As EtherRocks Hit Sotheby’s, Who Is Laughing Hardest?

Literally clipart of rocks, the NFTs are a popular joke on digital art. Now the storied auction house is selling them, they may become even more collectible, says Daniel Kuhn.

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This Valentines Day, buy your lover a rock. That may just be the marketing angle legendary auction house Sotheby’s is hoping to play up for tomorrow, Feb. 14, when it will begin a sealed auction of EtherRock NFTs.

According to the auction page, the EtherRock collection is a “pivotal” part of NFT history. There’s certainly a case to be made: Launched in 2017 shortly after CryptoPunks, but before the ERC-1155 and ERC-721 token standards (which today support most Ethereum-based NFTs) were around, EtherRocks have remained part of the digital art conversation since they became popular during the last bull market.

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This may be a little surprising given exactly what EtherRocks are: Clipart of a rock. There are only 100 tokens in the series, each tied to a nearly-identical cartoon JPEG image — the only variances being in color and hue from gray to brown (and a few ultra rare in blue). The series is divisive among NFT collectors, some of whom love the absurdity of “Pet Rocks on the blockchain,” as project founders call them, and others who see the concept as a mockery.

To me, EtherRocks represent one of the truest expressions of NFT art, or at least what NFTs have become. When launched, the founders didn’t pretend that EtherRocks were anything more than an early experiment with a new type of blockchain feature. The fact that they were useless was sort of the point: “These virtual rocks serve NO PURPOSE beyond being able to be brought [sic] and sold, and giving you a strong sense of pride in being an owner of 1 of the only 100 collectible rocks :),” the EtherRock website reads.

But today, the conversation around EtherRocks takes on a different tone. Many in the NFT community were extremely annoyed that Sotheby’s decided to shine the spotlight on the series, under the company’s new-ish digital art-focused vertical, Sotheby’s Metaverse. Part of the debate is just around how historic the historic series is — apparently at launch, few people noticed or cared about EtherRocks, unlike CryptoPunks or CryptoKitties which immediately found an audience.

“My take on Sotheby’s EtherRock auction: 1. EtherRocks are old & scarce. Strong narrative. 2. Let people buy & sell what they want if they like the meme. But: 3. Don’t push false narratives like “EtherRocks shaped NFTs.” EtherRocks are a 2021 meme, happened to mint in 2017,” ChainLeftist, a pseudonymous crypto artist and historian, said on social media. It was a point echoed by artist Rob Ness: “I WAS THERE DURING THAT TIME..NOBODY KNEW OR CARED ABOUT THEM ROCKS YO”

After initially saying EtherRocks “played a crucial role in shaping the NFT movement,” Sotheby’s actually changed the language on its site in response to the criticism. While CryptoPunks created the form and format for all 10,000 token cartoon series to follow (from Bored Ape Yacht Club to Pudgy Penguins), it’s hard to say that others have tried to emulate EtherRocks’ model.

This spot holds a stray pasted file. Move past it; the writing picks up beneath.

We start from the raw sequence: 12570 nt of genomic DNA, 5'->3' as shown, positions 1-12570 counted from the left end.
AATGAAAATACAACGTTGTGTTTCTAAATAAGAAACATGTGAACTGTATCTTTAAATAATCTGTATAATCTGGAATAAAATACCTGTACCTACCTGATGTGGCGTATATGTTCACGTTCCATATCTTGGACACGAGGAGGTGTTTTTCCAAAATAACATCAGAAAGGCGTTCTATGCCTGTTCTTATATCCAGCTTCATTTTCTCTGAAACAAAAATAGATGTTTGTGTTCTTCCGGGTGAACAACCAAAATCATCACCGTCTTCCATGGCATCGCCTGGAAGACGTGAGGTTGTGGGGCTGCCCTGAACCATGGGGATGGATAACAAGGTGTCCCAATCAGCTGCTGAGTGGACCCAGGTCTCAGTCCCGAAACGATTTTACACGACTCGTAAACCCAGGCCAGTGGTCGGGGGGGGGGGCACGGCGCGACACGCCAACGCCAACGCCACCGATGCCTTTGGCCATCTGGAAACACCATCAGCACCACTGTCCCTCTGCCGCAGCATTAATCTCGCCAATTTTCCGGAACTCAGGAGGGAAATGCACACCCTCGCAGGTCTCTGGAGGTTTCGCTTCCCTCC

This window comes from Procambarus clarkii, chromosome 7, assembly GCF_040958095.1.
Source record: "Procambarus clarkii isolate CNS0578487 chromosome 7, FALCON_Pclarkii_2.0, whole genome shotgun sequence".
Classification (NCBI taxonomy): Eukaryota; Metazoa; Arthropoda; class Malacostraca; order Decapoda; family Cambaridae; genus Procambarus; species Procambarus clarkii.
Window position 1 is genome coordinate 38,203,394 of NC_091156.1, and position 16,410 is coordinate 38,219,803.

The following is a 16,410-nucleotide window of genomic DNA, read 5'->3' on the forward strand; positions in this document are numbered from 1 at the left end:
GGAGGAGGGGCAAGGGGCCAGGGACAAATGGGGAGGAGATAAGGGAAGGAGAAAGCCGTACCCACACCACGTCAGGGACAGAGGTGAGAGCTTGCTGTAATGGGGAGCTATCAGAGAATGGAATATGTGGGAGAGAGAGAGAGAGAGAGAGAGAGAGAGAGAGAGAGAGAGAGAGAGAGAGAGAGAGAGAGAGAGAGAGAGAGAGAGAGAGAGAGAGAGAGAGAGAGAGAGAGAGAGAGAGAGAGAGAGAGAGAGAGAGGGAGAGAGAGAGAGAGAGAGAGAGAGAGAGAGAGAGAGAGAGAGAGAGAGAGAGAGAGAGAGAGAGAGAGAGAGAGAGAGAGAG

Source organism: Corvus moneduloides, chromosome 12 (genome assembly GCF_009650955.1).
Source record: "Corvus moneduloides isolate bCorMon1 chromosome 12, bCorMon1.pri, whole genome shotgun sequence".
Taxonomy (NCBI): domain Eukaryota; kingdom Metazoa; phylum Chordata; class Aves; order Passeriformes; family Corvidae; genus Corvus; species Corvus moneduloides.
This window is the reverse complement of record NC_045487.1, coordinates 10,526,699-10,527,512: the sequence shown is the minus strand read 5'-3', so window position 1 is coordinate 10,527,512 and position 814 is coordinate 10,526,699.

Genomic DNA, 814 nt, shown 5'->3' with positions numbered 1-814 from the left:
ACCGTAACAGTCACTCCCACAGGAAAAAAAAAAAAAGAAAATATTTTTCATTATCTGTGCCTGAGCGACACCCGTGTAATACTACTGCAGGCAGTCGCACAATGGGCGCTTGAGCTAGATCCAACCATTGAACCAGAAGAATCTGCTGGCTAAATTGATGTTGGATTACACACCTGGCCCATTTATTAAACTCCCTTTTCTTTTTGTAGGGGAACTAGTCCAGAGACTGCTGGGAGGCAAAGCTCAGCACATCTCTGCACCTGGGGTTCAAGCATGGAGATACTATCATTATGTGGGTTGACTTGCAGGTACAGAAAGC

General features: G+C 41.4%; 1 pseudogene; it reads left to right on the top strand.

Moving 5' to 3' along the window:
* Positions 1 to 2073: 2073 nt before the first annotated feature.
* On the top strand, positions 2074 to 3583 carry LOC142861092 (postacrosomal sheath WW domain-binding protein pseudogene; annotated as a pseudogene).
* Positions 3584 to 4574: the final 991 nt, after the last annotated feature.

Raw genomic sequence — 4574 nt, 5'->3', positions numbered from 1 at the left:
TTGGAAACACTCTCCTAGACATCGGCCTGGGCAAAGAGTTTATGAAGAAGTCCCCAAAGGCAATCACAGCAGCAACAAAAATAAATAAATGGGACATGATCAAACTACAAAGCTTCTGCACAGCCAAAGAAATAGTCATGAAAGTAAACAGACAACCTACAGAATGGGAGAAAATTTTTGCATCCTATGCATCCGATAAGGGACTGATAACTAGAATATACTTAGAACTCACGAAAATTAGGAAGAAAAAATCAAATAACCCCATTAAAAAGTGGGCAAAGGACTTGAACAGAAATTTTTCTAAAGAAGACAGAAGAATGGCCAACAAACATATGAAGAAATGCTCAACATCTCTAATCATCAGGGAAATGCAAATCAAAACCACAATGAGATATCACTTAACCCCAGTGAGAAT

From an outsider’s perspective, it seems like a lot of this controversy is simply self-loathing redirected onto a project that exemplifies the worst attributes of NFTs. EtherRocks, for better or worse, are the platonic ideal of contemporary NFTs. Stripped of all the hype around community-building and the future of art, they are what they are — a cartoon image downloaded from the online clipart database, sold to the highest bidder.

In 2021, at peak NFT madness, someone shelled out the equivalent of $1.3 million in ether (ETH) for the reddish-brown EtherRock #42. At the time, the “price floor” for the series was above $1 million, according to @etherrockprice on Twiter/X, which stopped tracking sales data in 2022, after things fell off. And now that the attention is back on the series due to the auction, prices are seemingly rising again.

On Feb. 12, EtherRock #46 sold for $496,658, though there’s some suspicion it wasn’t a legit sale, given the average sale price beforehand was around $500. It’s not uncommon for inside-parties to collude on NFT sales to bring attention to a project. The record-breaking sale of digital artist Beeple’s “100 Days” mosaic, which put NFTs on the map, was made to a business partner, for instance. Last year, a group of art investors sued Sotheby’s for allegedly colluding with Yuga Labs to inflate the price of Bored Ape NFTs.

I’m not alleging the same game is being played here, but, if it were, it’d be all to fitting.

To be fair, it isn’t just raw greed that drives interest and investment in EtherRocks. Like the Pet Rocks it draws inspiration from, there’s something refreshingly self-aware about the project. Gary Dahl, the advertising pro who had the million-dollar idea to sell stones to Americans, used to joke that pet rocks “required little to no care.” The novelty toys came with a booklet that taught buyers how to get your rock to sit, stay and, with a little help, roll over.

You can't do much more than that with EtherRocks, either — other than speculate. And in that sense, having the imprimatur of Sotheby’s saying “these rocks are important” is a huge boon to collectors. A famed art collector and author told CoinDesk in an email the series is "legendary." Why exactly did the curators choose the project? Because of its vintage? Its artistic statement about capitalism? Because they have a sense of humor?


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Daniel Kuhn

Daniel Kuhn is a deputy managing editor for Consensus Magazine. He owns minor amounts of BTC and ETH.

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